Members of China's EVD (enhanced versatile disc) Industry Alliance will stop making DVD players from 2008 in a bid to replace the foreign DVD standard with homegrown technology on the domestic market.
The EVD industry was on the fast track of development, said Zhang Baoquan, secretary-general of the EVD Industry Alliance, on Wednesday.
China's DVD player output once accounted for 90 percent of the world total, but high patent fees hampered its development, with the number of DVD player producers dropping to fewer than 150 in 2005.
High patent fees for DVD players prompted domestic companies to switch to EVD technology.
Chinese makers must pay the patent licensing alliance of Hitachi, Matsushita, Toshiba, JVC, Mitsubishi and Time Warner about US$5 for each DVD player they produce, drastically shrinking profit margins.
They are therefore eager to promote the EVD standard, to which they hold most of the intellectual property rights, including sound, navigation systems and copyright protection technologies.
In order to ease the pressure from foreign DVD patent holders, China's Ministry of Information Industry last year adopted the EVD technology as the national standard for its electronics industry to rival the digital versatile disk format.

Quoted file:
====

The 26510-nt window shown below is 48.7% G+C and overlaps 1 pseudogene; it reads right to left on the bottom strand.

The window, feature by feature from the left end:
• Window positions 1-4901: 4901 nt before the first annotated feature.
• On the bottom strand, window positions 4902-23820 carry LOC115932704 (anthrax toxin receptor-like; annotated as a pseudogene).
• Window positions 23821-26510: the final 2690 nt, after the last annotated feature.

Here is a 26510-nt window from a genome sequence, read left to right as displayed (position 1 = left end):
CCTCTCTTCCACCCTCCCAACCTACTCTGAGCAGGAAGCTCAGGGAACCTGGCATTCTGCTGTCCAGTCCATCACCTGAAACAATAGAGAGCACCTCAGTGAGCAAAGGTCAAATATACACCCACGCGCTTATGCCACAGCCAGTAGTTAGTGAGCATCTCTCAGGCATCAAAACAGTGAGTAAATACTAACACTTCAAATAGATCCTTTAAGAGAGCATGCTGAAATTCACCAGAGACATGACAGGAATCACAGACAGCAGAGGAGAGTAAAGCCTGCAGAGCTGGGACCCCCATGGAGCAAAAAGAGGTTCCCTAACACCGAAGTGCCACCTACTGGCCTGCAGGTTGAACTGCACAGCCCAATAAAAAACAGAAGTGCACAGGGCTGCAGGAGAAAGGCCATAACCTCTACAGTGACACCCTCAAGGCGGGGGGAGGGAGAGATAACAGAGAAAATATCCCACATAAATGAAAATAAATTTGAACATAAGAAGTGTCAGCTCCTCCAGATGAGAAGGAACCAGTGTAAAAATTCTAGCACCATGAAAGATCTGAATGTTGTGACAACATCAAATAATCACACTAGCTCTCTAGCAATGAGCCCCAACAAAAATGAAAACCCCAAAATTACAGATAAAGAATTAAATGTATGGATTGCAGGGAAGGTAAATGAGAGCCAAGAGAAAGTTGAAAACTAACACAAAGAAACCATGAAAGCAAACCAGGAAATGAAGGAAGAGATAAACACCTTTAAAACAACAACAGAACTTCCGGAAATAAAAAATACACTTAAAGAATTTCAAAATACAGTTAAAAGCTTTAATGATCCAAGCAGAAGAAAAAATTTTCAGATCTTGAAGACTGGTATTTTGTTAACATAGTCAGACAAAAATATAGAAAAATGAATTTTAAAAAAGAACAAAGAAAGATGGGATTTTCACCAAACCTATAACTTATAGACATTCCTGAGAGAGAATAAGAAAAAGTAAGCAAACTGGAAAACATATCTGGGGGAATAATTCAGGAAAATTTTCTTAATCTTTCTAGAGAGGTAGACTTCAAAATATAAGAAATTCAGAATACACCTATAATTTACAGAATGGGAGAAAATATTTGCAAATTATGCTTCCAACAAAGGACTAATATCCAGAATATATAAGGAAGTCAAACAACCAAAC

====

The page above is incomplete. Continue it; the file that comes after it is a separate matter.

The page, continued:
Beijing E-World Technology, a company jointly funded by nine mainland electronics makers, started to develop the EVD standard following a dispute with overseas makers over patent fees for DVD players.
The standard is set as a guideline for the development and production of chips, software, discs and players for high-definition digital video products, according to the ministry.
Leading Chinese disc player producers, including Bubukao, Changhong and Skyworth, will display more than 50 EVD models next week, said Zhang, who is also chairman of Antaeus Group, a company dedicated to promoting the new standard.
Chinese makers will set the average sale price of EVD players at 700 yuan (87.5 U.S. dollars), roughly the same as a DVD player, Zhang said.
The image quality of an EVD player is reputedly five times clearer than that of a DVD player. Also, the discs can store more data.
Consumers could play their existing DVD collections on the EVD players, and owners of EVD players and high-definition TV sets with USB interface would be able to copy movies at special "EVD stations", facilities in densely populated areas including stores, subway stations and community centers, said Zhang.
It would cost five to eight yuan (US$1) to copy a movie, Zhang said.
(Xinhua News Agency December 1, 2006)